Ceramic heat emitters (CHEs) are the one kind of heat bulb that gives off no light at all.
Actually they aren’t really bulbs. But you screw them into lamp fixtures like a bulb, so we’re covering them under bulbs.
A CHE is basically a heating element covered in ceramic. Many are shaped similar to a basking bulb.
Also similar to a basking bulb, the heat doesn’t travel too far from the emitter.
So one CHE can’t heat a large enclosure (but then again, neither can one incandescent bulb in most cases). But it could overheat a small one.
You can use these with a dimmer or rheostat. So if you do have a small habitat, and even the lowest watt CHE makes it too hot, you can dial down the power.
Because they get so hot, it’s important to always use them in a porcelain socket. They can melt plastic sockets. Using the wrong socket can also cause a fire.
But even when using a ceramic socket, make sure you don’t exceed the wattage rating of the fixture. And some lamps (like the Zoo Med Mini Deep Dome) specifically state not to use CHEs in them. This means even if the CHE is a low enough wattage, it’s not safe to use in that lamp fixture.
On the other hand, the Zoo Med Wire Cage Clamp Lamp Fixture is actually UL rated to use with ceramic heat emitters (or at least with Zoo Med’s CHE). Assuming you like Zoo Med products, using those two items together can give you peace of mind that you’re doing your best to keep your pet warm and safe.
If you’re using a ceramic heat emitter, keep these other safety tips in mind, too:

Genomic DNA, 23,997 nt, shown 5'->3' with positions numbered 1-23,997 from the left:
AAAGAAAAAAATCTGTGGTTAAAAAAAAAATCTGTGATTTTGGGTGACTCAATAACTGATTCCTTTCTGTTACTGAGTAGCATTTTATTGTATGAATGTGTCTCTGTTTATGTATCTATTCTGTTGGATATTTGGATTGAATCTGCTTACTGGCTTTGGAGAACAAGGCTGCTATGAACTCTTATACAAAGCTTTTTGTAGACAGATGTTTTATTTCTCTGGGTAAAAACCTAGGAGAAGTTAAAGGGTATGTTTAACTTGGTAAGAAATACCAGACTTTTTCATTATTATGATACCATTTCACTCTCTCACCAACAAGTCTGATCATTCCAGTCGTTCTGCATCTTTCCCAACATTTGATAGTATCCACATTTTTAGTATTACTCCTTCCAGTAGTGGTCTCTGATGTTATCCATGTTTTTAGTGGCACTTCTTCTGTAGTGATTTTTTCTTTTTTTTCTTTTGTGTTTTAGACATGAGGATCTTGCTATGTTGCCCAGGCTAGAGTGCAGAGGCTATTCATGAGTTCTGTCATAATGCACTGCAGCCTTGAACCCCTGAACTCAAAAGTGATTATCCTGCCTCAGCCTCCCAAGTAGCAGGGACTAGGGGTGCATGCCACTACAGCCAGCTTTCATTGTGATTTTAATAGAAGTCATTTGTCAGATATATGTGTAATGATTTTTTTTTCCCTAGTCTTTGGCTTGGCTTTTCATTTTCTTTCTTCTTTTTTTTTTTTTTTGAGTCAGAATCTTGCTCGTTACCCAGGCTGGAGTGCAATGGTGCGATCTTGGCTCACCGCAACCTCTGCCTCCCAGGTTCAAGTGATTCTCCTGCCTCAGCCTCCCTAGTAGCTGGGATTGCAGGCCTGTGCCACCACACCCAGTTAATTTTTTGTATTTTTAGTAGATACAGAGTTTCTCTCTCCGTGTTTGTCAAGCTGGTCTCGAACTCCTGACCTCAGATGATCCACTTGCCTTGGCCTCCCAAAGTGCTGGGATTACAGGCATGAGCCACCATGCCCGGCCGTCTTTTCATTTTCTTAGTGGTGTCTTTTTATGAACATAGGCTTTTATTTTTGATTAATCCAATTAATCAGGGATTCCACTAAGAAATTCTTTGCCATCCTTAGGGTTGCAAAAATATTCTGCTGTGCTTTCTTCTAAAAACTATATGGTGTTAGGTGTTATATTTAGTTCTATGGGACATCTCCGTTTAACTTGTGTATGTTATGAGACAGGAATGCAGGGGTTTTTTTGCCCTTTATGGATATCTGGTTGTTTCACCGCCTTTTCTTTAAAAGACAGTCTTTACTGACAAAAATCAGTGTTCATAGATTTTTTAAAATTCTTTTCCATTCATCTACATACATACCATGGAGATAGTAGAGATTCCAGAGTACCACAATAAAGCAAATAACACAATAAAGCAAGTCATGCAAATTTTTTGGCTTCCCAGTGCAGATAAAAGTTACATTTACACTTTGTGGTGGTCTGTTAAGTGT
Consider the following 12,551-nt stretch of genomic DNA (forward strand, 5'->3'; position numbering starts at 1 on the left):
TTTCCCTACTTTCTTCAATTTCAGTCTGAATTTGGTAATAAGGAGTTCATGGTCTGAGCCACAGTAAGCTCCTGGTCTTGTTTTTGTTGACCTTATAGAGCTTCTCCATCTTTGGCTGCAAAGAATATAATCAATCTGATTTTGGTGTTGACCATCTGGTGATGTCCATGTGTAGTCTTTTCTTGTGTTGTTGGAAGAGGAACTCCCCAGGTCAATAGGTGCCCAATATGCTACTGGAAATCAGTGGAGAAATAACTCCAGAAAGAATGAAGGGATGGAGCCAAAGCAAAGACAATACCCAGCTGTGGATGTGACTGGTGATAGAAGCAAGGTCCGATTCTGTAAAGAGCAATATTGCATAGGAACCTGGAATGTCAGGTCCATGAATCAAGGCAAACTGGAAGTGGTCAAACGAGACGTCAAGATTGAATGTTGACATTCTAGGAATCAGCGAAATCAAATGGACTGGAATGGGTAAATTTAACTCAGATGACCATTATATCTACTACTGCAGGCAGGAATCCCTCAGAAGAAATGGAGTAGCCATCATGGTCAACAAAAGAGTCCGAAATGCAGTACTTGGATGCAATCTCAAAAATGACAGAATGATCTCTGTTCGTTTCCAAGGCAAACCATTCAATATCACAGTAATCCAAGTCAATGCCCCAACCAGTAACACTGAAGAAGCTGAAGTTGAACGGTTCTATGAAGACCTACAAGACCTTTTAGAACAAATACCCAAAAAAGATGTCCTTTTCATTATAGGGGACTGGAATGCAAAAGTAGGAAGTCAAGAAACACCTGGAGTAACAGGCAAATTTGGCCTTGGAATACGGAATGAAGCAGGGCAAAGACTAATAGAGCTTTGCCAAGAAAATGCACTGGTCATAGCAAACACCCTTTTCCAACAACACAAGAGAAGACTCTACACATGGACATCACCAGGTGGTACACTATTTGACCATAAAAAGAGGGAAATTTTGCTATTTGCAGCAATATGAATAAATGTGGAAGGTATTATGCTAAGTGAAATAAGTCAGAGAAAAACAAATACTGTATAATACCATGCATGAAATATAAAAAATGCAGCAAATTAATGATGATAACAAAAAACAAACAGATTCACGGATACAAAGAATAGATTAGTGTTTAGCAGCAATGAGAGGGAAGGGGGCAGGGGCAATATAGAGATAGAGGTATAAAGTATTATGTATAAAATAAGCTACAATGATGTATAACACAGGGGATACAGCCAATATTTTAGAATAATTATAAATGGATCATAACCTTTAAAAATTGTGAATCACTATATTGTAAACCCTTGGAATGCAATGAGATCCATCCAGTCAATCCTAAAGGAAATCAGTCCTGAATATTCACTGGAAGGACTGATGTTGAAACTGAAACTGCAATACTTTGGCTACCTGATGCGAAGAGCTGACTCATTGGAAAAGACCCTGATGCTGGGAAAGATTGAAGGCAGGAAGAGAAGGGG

- Periodically check to be sure the CHE is screwed tightly into the socket. It can cause a short circuit if it’s loose.
- Use only outside the habitat, never inside it. And make sure the lamp fixture is secured. Depending on the kind you use, either clamp it to the habitat or hang/clamp it on a lamp stand.
- Use a screened cover on your habitat under the CHE. This can prevent it from falling into the habitat and starting a fire if an accident does happen. But don’t use a glass cover. Glass could crack.
- Never touch the CHE while it’s turned on. And give it time to cool off after turning it off. The heat a few inches away from the CHE may not seem like much, but the CHE itself can still be very hot.
- Do not set it up near flammable materials.
CHEs can last for several years. So even though they’re expensive, when you consider the yearly cost, it’s actually very reasonable.
Most reptile supply manufacturers make ceramic heat emitters. Here are a few choices for you to check out.
- Zoo Med ReptiCare CHE (See our Zoo Med CHE Review here)
- Fluker’s Ceramic Heat Emitter
- T-Rex Heat-Safe Heat Emitter